Image of a TEE probe

TEE Probe 101

Trans-esophageal echo-cardiology (TEE) probes. Merely uttering those words can sound intimidating. Even imaging service engineers, who’ve supported diagnostic ultrasound for years, may have never truly felt comfortable handling these devices. Most HTM professionals only handle them when they fail and require service. Let’s talk TEE probe 101, and introduce or reacquaint ourselves with the technology and hardware.

Image of a TEE probe

TEE Probe Development

TEE probes are considered a specialty-type of ultrasound probe and their development was out of pure need. A TEE study is performed when a standard, trans-thoracic echo-cardiology (TTE), study is inconclusive. Patients with chronic obstructive pulmonary disease (COPD), obesity, or a condition known as barrel chest have physiology that may limit visibility of cardiac structures using traditional ultrasound techniques. The challenge with ultrasound is that there is a tradeoff between resolution and penetration. To adequately penetrate the thoracic cavity of a patient with barrel chest, resolution can be compromised, thus potentially impacting the accuracy of a diagnosis. There needed to be a method, or tool, developed to obtain high-resolution cardiac images that were not limited by a patient’s physiology. Similar limitations exist within OB-Gyn and urological ultrasound, and are the reasons for which endo-cavity probes were developed. Necessity was, once again, the mother of invention.

Common TEE Probe Models

Although there is no industry standard, model numbers assigned to ultrasound probes typically provide insights into aspects of their design. Consider the following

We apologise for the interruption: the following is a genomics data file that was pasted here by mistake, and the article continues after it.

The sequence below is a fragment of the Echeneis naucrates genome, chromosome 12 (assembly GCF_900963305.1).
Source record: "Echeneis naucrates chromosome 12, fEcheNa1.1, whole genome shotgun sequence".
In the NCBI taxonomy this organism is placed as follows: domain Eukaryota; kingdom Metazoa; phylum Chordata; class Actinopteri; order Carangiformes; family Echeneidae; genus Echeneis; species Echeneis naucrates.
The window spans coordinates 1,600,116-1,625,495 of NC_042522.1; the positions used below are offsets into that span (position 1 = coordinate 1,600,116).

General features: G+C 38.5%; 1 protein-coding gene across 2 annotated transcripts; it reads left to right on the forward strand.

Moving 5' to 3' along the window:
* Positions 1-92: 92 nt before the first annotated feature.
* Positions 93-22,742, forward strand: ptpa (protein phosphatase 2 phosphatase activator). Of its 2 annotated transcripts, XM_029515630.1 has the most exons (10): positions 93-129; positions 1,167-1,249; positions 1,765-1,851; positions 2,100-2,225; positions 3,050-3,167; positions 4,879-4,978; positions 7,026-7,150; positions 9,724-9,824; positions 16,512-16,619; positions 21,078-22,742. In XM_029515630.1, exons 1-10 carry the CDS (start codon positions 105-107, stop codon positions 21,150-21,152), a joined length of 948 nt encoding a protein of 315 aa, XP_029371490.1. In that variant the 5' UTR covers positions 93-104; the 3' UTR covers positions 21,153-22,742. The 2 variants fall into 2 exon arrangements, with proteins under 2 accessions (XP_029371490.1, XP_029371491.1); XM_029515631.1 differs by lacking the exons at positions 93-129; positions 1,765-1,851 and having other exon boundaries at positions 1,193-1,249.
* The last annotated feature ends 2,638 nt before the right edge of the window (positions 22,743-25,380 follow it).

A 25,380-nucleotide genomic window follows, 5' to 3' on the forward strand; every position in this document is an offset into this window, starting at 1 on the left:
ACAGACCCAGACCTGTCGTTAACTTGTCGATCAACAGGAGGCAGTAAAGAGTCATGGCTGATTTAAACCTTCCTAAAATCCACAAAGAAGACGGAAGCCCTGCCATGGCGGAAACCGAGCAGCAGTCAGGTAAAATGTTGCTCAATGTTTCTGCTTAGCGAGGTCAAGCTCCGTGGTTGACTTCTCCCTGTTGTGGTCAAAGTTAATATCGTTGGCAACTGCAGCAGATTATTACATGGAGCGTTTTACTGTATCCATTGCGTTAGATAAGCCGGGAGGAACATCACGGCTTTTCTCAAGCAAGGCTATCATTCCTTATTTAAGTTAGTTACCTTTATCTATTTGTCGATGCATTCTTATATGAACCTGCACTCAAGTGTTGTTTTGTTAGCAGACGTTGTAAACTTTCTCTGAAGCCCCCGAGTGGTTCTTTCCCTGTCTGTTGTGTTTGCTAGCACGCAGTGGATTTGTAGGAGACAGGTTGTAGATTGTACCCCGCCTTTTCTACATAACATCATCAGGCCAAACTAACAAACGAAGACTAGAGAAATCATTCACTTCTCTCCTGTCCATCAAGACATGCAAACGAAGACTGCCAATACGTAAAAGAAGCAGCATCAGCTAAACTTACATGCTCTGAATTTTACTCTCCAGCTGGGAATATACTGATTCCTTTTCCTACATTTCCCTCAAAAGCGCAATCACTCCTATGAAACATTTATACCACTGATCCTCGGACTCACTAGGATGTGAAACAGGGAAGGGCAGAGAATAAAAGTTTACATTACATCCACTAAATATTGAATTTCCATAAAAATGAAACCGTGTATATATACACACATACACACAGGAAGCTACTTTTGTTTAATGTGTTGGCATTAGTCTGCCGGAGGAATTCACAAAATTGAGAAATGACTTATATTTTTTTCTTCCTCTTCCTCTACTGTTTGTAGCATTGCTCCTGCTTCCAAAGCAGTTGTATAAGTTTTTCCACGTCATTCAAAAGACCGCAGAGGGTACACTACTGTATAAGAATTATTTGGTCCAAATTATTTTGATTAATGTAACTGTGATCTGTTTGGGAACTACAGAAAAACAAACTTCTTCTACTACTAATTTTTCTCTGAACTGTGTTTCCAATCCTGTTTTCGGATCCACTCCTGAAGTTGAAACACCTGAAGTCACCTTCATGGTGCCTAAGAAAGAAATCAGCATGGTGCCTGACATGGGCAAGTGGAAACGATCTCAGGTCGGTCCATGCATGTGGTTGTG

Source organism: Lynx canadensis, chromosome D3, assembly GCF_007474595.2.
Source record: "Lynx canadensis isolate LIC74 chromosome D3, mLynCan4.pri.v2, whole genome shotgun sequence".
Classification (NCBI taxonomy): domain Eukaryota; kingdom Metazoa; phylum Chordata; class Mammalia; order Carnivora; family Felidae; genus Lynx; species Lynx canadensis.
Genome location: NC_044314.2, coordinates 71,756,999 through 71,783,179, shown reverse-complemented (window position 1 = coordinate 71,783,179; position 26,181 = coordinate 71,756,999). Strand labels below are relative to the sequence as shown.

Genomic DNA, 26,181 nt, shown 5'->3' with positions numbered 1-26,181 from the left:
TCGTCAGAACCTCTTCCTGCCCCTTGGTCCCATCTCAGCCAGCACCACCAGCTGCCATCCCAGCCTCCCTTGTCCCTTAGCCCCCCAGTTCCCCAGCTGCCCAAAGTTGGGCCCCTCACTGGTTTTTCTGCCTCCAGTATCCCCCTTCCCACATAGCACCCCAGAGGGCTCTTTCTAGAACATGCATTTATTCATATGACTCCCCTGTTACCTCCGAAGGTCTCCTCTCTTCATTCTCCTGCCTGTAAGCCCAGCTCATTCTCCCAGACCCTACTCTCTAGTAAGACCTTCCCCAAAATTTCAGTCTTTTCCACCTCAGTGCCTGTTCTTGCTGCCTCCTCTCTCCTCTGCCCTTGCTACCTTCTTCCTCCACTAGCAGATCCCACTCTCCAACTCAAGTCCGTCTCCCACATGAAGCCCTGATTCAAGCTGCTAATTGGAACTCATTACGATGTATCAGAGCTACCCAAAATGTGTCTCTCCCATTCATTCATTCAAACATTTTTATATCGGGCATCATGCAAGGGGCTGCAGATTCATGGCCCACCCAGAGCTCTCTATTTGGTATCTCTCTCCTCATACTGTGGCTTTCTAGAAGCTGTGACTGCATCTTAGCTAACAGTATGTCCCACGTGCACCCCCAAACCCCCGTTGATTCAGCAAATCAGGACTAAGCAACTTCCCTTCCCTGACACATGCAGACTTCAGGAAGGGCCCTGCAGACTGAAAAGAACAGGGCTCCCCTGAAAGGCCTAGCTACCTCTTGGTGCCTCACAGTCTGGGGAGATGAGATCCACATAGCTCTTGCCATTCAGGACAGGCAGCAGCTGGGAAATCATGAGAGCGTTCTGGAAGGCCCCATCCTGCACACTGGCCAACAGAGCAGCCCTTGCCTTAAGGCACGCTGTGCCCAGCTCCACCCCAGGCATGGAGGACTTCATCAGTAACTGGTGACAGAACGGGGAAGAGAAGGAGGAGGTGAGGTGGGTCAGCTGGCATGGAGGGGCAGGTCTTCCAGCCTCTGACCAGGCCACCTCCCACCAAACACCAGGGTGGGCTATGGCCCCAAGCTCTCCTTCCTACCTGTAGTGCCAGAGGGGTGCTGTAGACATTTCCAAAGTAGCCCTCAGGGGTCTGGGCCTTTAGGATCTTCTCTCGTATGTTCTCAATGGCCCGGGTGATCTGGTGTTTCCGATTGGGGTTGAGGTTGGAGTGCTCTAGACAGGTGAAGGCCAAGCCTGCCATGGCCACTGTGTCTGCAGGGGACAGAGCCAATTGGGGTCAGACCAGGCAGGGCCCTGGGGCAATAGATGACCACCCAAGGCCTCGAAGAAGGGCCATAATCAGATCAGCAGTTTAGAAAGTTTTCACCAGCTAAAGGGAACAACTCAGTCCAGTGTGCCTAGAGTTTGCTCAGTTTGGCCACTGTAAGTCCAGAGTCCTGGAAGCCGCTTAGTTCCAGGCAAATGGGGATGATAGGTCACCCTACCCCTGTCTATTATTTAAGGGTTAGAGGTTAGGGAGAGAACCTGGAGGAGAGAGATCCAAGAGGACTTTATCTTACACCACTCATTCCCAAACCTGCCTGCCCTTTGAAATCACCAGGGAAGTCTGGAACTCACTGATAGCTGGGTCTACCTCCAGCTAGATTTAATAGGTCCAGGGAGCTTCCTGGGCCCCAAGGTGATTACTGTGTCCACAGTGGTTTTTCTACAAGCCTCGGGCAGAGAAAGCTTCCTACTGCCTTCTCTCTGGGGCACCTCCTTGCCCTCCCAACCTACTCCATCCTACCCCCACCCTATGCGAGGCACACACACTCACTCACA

• L12-3: Linear probe (or array) that has a bandwidth from 3 to 12 Mhz
  • C1-6-D: Curved probe (or array) that has a bandwidth from 1 to 6 Mhz (D-style connector)
  • 6S-RS: Sector probe (or array) that has a center frequency of 6 Mhz (RS-style connector)
  • IC or EV: Inter-cavity or Endo-cavity probe
  • X (prefix): Philips X-matrix live 3D volumetric probe (or array)
  • Z (Siemens): Live 3D volumetric probe (or array)
  • V (GE): Live 3D volumetric probe (or array)

TEE probes are no different. There is usually a “T” in the model number.

S7-2t Omni
Common TEE probe models

TEE Probe Design

Acoustic array of Philips X7, X8-2t with distal tip housing removed.

Similar to standard probes, TEE probes have an acoustic lens, acoustic array, scanhead electronics, a wiring harness, connector electronics and a system connector. No different, right? Hardly. All of the components within a standard probe need to be miniaturized and attached to the end of an assembly that can be inserted in the esophagus. The array and scanhead electronics are located in the distal tip at the end of a flexible insertion tube.

The image to the left shows the acoustic array, ASIC, and electronics contained within the distal tip of a Philips X7-2t TEE probe.

The esophagus is positioned directly behind the heart, which provides an ideal depth for obtaining higher-resolution images. To obtain various cross-sectional images, the distal tip can be flexed in four directions using knobs on the control housing. Buttons on the control housing allow the image orientation to be adjusted (either mechanically on 2D TEEs or electronically on 3D TEEs). The combination of articulation and image orientation allow cardiologists similar freedoms as adjusting the position and angle of a standard trans-thoracic probe.

Image of a TEE probe in the esophagus

TEE Probe Wear and Tear

Wear and tear on a TEE probe are much higher than that of any other type of ultrasound probe. The probe is repeatedly exposed to acidic GI fluid for up to eight hours or more. TEE studies can last as little as 30 minutes, for outpatient or bedside studies, or as long as eight hours during a surgical procedure such as a valve replacement. TEE probes must also be high-level disinfected after each use, which is typically performed via immersion in harsh chemical solutions.